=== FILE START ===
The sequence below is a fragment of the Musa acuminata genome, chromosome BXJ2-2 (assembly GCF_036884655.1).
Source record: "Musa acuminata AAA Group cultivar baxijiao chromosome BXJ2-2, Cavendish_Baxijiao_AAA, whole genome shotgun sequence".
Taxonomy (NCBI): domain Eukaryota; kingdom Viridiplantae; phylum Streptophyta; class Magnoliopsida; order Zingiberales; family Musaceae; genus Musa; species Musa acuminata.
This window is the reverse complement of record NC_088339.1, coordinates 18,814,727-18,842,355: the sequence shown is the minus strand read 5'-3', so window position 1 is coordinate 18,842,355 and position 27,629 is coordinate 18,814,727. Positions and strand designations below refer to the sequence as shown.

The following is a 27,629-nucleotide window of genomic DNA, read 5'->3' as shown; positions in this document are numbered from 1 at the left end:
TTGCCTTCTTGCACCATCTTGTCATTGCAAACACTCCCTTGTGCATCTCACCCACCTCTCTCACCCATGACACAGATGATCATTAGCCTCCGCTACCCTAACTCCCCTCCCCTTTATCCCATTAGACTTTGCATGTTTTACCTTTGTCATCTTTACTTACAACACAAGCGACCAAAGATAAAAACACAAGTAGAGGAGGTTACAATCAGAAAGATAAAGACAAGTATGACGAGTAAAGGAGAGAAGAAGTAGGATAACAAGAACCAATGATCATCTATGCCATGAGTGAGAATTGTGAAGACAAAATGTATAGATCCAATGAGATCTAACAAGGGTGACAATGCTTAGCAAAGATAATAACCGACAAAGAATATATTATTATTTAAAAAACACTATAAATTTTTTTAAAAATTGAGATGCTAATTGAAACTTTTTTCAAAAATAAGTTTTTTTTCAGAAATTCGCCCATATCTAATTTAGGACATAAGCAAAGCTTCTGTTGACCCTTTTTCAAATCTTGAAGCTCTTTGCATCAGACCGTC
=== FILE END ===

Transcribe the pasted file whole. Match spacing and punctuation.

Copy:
The sequence below is a fragment of the Musa acuminata genome, chromosome BXJ2-2 (assembly GCF_036884655.1).
Source record: "Musa acuminata AAA Group cultivar baxijiao chromosome BXJ2-2, Cavendish_Baxijiao_AAA, whole genome shotgun sequence".
Taxonomy (NCBI): domain Eukaryota; kingdom Viridiplantae; phylum Streptophyta; class Magnoliopsida; order Zingiberales; family Musaceae; genus Musa; species Musa acuminata.
This window is the reverse complement of record NC_088339.1, coordinates 18,814,727-18,842,355: the sequence shown is the minus strand read 5'-3', so window position 1 is coordinate 18,842,355 and position 27,629 is coordinate 18,814,727. Positions and strand designations below refer to the sequence as shown.

The following is a 27,629-nucleotide window of genomic DNA, read 5'->3' as shown; positions in this document are numbered from 1 at the left end:
TTGCCTTCTTGCACCATCTTGTCATTGCAAACACTCCCTTGTGCATCTCACCCACCTCTCTCACCCATGACACAGATGATCATTAGCCTCCGCTACCCTAACTCCCCTCCCCTTTATCCCATTAGACTTTGCATGTTTTACCTTTGTCATCTTTACTTACAACACAAGCGACCAAAGATAAAAACACAAGTAGAGGAGGTTACAATCAGAAAGATAAAGACAAGTATGACGAGTAAAGGAGAGAAGAAGTAGGATAACAAGAACCAATGATCATCTATGCCATGAGTGAGAATTGTGAAGACAAAATGTATAGATCCAATGAGATCTAACAAGGGTGACAATGCTTAGCAAAGATAATAACCGACAAAGAATATATTATTATTTAAAAAACACTATAAATTTTTTTAAAAATTGAGATGCTAATTGAAACTTTTTTCAAAAATAAGTTTTTTTTCAGAAATTCGCCCATATCTAATTTAGGACATAAGCAAAGCTTCTGTTGACCCTTTTTCAAATCTTGAAGCTCTTTGCATCAGACCGTC